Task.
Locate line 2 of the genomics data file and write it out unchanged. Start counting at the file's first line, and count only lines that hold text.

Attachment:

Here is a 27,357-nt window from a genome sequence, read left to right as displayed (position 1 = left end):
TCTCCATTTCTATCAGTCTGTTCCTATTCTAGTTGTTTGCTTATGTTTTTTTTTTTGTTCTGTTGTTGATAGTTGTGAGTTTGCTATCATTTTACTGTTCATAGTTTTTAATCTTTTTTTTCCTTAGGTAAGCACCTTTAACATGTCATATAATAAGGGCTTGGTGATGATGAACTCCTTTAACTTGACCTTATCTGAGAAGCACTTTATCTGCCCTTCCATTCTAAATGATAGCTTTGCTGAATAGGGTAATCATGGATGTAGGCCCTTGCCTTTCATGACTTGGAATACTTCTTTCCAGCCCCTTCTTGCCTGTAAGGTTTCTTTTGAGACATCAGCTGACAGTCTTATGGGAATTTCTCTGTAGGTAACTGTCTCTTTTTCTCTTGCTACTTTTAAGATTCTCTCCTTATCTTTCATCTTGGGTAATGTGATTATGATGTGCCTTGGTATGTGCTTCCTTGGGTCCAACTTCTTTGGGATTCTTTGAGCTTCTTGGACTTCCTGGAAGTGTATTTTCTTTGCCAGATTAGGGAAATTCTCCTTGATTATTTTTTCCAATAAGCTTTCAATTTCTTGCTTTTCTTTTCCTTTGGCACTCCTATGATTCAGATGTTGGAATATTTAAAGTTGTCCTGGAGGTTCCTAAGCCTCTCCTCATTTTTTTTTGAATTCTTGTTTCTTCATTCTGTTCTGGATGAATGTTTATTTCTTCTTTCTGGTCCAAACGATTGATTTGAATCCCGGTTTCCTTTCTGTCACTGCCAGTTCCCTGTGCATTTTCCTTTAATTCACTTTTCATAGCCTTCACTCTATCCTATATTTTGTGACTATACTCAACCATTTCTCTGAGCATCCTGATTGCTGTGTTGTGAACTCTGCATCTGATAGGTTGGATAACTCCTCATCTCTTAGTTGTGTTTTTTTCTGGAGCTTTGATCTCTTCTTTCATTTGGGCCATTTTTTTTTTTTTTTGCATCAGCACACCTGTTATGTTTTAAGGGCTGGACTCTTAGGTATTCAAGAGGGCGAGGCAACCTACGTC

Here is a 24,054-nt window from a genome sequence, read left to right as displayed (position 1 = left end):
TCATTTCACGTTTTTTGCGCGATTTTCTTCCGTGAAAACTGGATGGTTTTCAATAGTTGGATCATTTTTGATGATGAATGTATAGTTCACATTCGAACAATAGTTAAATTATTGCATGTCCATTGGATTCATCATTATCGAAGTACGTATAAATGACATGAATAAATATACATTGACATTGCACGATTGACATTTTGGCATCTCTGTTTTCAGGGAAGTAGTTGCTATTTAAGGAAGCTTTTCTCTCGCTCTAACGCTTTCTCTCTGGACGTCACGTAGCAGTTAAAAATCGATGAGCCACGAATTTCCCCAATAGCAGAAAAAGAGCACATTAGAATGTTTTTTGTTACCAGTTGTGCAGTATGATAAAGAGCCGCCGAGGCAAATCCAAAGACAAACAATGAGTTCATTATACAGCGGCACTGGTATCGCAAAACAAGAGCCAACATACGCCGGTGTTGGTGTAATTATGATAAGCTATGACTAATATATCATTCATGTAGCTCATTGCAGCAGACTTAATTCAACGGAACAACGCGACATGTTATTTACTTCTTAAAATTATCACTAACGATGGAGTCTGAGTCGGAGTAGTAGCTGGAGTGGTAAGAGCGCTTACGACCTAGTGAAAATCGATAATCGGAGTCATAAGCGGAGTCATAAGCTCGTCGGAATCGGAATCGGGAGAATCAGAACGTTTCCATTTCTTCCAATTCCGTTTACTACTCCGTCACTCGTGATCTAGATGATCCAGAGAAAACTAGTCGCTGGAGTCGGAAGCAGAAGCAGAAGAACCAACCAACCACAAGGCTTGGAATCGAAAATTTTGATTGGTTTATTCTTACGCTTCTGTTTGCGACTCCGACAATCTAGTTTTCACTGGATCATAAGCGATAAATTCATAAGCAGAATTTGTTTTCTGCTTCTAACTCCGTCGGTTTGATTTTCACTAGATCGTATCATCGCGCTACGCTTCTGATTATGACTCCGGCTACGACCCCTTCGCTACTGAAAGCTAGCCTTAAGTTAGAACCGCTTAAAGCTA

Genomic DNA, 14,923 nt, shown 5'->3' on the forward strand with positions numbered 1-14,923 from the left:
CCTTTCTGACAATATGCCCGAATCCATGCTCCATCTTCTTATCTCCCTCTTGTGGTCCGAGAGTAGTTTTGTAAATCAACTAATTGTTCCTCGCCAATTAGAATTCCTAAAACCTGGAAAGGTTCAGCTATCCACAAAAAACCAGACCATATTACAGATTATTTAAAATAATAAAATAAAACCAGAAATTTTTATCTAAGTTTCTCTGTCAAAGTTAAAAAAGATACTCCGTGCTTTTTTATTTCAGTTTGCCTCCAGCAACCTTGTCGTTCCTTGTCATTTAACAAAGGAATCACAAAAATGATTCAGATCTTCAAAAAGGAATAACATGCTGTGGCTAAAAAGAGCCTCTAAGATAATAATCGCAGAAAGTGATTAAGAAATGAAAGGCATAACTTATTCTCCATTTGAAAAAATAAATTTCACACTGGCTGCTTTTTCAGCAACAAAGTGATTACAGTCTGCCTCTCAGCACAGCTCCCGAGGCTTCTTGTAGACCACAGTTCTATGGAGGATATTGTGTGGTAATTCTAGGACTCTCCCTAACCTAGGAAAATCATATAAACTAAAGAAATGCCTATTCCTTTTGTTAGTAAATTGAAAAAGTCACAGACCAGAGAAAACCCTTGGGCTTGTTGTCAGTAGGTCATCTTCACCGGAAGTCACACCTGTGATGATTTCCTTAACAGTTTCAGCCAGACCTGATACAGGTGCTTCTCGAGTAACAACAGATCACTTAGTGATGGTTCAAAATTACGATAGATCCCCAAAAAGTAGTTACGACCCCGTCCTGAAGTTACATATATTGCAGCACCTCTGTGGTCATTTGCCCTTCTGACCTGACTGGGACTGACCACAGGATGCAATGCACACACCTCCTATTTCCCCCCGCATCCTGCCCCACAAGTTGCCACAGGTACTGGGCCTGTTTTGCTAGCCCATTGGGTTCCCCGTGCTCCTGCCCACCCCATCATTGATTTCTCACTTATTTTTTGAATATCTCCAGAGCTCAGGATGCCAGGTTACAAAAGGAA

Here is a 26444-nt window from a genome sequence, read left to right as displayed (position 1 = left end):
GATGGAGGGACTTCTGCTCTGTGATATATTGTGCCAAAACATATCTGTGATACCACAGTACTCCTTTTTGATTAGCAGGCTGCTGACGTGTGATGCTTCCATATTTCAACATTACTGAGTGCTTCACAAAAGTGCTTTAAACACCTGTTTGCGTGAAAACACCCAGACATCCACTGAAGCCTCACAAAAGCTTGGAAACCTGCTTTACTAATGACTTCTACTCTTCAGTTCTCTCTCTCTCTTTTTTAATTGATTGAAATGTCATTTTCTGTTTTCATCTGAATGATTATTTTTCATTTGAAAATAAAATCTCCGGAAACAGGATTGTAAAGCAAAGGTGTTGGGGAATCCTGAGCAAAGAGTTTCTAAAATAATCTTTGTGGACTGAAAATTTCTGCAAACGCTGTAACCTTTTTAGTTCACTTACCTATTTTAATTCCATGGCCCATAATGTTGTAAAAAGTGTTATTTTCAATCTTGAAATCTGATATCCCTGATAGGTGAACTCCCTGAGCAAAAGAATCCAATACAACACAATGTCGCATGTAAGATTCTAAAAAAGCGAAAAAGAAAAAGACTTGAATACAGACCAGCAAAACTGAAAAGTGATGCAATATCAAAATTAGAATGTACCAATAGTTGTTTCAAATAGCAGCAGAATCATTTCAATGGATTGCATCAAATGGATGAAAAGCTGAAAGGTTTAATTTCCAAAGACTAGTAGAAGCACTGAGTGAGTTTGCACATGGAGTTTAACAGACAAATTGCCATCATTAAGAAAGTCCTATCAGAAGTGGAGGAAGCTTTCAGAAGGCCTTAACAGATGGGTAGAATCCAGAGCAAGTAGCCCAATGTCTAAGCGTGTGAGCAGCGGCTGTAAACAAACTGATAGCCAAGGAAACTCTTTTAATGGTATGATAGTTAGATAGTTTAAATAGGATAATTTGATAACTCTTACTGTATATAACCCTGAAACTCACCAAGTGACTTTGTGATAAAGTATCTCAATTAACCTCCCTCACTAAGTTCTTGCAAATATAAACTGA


TCTCCATTTCTATCAGTCTGTTCCTATTCTAGTTGTTTGCTTATGTTTTTTTTTTTGTTCTGTTGTTGATAGTTGTGAGTTTGCTATCATTTTACTGTTCATAGTTTTTAATCTTTTTTTTCCTTAGGTAAGCACCTTTAACATGTCATATAATAAGGGCTTGGTGATGATGAACTCCTTTAACTTGACCTTATCTGAGAAGCACTTTATCTGCCCTTCCATTCTAAATGATAGCTTTGCTGAATAGGGTAATCATGGATGTAGGCCCTTGCCTTTCATGACTTGGAATACTTCTTTCCAGCCCCTTCTTGCCTGTAAGGTTTCTTTTGAGACATCAGCTGACAGTCTTATGGGAATTTCTCTGTAGGTAACTGTCTCTTTTTCTCTTGCTACTTTTAAGATTCTCTCCTTATCTTTCATCTTGGGTAATGTGATTATGATGTGCCTTGGTATGTGCTTCCTTGGGTCCAACTTCTTTGGGATTCTTTGAGCTTCTTGGACTTCCTGGAAGTGTATTTTCTTTGCCAGATTAGGGAAATTCTCCTTGATTATTTTTTCCAATAAGCTTTCAATTTCTTGCTTTTCTTTTCCTTTGGCACTCCTATGATTCAGATGTTGGAATATTTAAAGTTGTCCTGGAGGTTCCTAAGCCTCTCCTCATTTTTTTTTGAATTCTTGTTTCTTCATTCTGTTCTGGATGAATGTTTATTTCTTCTTTCTGGTCCAAACGATTGATTTGAATCCCGGTTTCCTTTCTGTCACTGCCAGTTCCCTGTGCATTTTCCTTTAATTCACTTTTCATAGCCTTCACTCTATCCTATATTTTGTGACTATACTCAACCATTTCTCTGAGCATCCTGATTGCTGTGTTGTGAACTCTGCATCTGATAGGTTGGATAACTCCTCATCTCTTAGTTGTGTTTTTTTCTGGAGCTTTGATCTCTTCTTTCATTTGGGCCATTTTTTTTTTTTTTTGCATCAGCACACCTGTTATGTTTTAAGGGCTGGACTCTTAGGTATTCAAGAGGGCGAGGCAACCTACGTC